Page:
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Can I measure the current of a battery by shorting the circuit and by ohms-law divide the voltage of the battery by the current measured to get internal resistance?

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  • \$\begingroup\$ You can't get the current without providing a resistance for voltage to drop over, at which point you may as well just get the voltage drop with a reasonable resistance and do that math instead. \$\endgroup\$ – Ignacio Vazquez-Abrams Jul 14 '18 at 10:53
  • \$\begingroup\$ I’m sorry if I’m so wrong as this is not my field of studies, but doesn’t voltage drop over the internal resistance as well? \$\endgroup\$ – AznBoyStride Jul 14 '18 at 10:56
  • \$\begingroup\$ Yes, proportional to the ratio created by the potential divider created by the two resistances. \$\endgroup\$ – Ignacio Vazquez-Abrams Jul 14 '18 at 10:57
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    \$\begingroup\$ If you're using a meter to measure current then the resistance is inside the meter, and is affecting your measurement. \$\endgroup\$ – Ignacio Vazquez-Abrams Jul 14 '18 at 11:31
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    \$\begingroup\$ it depends on the battery and the meter if you can measure the short circuit current, if the battery is an AA alkaline and the meter doesn't have a fuse on the 10A range, you might be lucky. also short circuit current may not be representative of the resistance of the battery at lower currents. \$\endgroup\$ – Jasen Jul 14 '18 at 11:43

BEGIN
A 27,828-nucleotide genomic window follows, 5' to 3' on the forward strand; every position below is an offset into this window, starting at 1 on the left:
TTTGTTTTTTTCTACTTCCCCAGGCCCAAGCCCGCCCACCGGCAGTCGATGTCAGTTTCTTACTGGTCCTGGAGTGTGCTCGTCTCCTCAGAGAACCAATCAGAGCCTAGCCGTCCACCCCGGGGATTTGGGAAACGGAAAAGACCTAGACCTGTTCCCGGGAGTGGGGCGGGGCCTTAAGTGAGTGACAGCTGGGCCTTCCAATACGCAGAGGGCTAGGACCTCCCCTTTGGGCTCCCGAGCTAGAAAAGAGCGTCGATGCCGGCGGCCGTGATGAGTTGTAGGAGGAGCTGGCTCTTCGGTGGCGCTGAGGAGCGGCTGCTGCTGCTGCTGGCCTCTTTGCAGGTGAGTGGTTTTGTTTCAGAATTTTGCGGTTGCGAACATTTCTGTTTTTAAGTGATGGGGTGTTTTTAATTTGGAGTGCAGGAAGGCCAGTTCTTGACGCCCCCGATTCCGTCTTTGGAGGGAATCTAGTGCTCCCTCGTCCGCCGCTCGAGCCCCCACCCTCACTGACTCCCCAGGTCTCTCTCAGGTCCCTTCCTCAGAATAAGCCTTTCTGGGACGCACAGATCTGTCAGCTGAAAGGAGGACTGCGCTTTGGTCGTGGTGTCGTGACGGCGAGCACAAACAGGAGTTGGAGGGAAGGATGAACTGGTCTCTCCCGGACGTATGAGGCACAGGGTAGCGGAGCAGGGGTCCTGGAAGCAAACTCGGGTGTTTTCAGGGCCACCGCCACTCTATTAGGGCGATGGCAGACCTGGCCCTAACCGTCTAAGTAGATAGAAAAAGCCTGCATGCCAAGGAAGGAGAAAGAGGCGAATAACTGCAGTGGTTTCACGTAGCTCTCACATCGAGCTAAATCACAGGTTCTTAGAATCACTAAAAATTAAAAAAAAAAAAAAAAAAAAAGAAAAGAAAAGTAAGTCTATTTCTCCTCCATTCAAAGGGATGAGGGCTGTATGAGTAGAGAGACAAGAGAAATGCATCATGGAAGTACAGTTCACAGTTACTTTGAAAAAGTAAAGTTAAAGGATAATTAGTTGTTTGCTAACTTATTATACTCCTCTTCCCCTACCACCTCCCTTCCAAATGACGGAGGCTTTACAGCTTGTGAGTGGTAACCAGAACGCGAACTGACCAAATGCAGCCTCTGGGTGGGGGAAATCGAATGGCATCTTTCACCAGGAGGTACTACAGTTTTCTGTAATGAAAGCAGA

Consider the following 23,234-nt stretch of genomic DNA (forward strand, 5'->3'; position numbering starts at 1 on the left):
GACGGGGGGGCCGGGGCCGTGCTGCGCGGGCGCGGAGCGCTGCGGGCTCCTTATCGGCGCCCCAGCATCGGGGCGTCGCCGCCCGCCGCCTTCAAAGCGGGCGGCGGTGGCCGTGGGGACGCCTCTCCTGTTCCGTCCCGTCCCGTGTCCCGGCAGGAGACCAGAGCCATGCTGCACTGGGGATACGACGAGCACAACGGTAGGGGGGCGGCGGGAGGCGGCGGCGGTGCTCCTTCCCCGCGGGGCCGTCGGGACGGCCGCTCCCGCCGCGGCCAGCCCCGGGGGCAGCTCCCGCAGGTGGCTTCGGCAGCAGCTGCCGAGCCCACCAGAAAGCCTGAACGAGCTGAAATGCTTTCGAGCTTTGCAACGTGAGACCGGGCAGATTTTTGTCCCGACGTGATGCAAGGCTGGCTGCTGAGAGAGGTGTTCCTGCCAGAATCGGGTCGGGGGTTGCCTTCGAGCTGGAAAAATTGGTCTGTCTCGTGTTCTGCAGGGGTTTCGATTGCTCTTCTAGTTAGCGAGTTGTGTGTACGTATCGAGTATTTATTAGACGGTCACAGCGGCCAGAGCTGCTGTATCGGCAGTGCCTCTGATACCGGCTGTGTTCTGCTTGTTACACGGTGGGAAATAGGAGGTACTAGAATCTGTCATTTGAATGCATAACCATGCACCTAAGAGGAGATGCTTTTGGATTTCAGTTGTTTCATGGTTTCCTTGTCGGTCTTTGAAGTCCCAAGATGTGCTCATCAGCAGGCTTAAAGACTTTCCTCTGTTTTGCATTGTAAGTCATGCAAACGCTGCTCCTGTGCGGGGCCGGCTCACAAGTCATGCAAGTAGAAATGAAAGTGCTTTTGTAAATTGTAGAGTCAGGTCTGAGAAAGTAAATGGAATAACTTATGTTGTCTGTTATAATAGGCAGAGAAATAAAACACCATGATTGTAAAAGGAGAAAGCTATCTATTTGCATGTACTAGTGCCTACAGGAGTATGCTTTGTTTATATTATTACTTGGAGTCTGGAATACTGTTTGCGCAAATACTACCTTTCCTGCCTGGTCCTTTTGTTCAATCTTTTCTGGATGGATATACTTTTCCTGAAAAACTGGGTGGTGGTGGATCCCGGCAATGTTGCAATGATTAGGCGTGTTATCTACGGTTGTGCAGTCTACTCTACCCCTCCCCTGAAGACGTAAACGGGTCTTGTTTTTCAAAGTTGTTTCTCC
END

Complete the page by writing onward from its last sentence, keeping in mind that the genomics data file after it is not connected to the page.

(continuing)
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I would like to direct you here BU-902: How to Measure Internal Resistance

For a quick idea, measuring open circuit voltage and again with a suitable load (so that battery's internal resistance will be comparable in ration with this load) should give an idea of internal resistance.

With the load, the voltage read will be less than 1.5 V. Say, it is 1.3 V. Then the remaining 0.2 V is dropped somewhere other than the load. The drop will be across internal resistance of the battery.

You know the load resistance value(Rload), supply value (1.5V) and drop across load that is 1.3 V. Internal resistance can be calculated easily.

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Please take care of wattage of resistors being used and the allowed safe limit of current of the battery.

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  • \$\begingroup\$ ohmslawcalculator.com/voltage-divider-calculator may come handy.. You just need ohms law alone to solve \$\endgroup\$ – Umar Jul 14 '18 at 11:34
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    \$\begingroup\$ However, and this is important, the internal resistance is not ohmic, in the sense that it does not apply a single value across a broad range of voltages and currents. Internal resistance, as measured here, varies with current, state of charge and age of battery. Not to mention, of course, battery chemistry and construction. \$\endgroup\$ – WhatRoughBeast Jul 14 '18 at 12:42
  • \$\begingroup\$ Generally internal resistance will also increase with time if the load is heavy due to "polarization". This is because the electro-chemical reaction slows. \$\endgroup\$ – Spehro Pefhany Jul 14 '18 at 16:43

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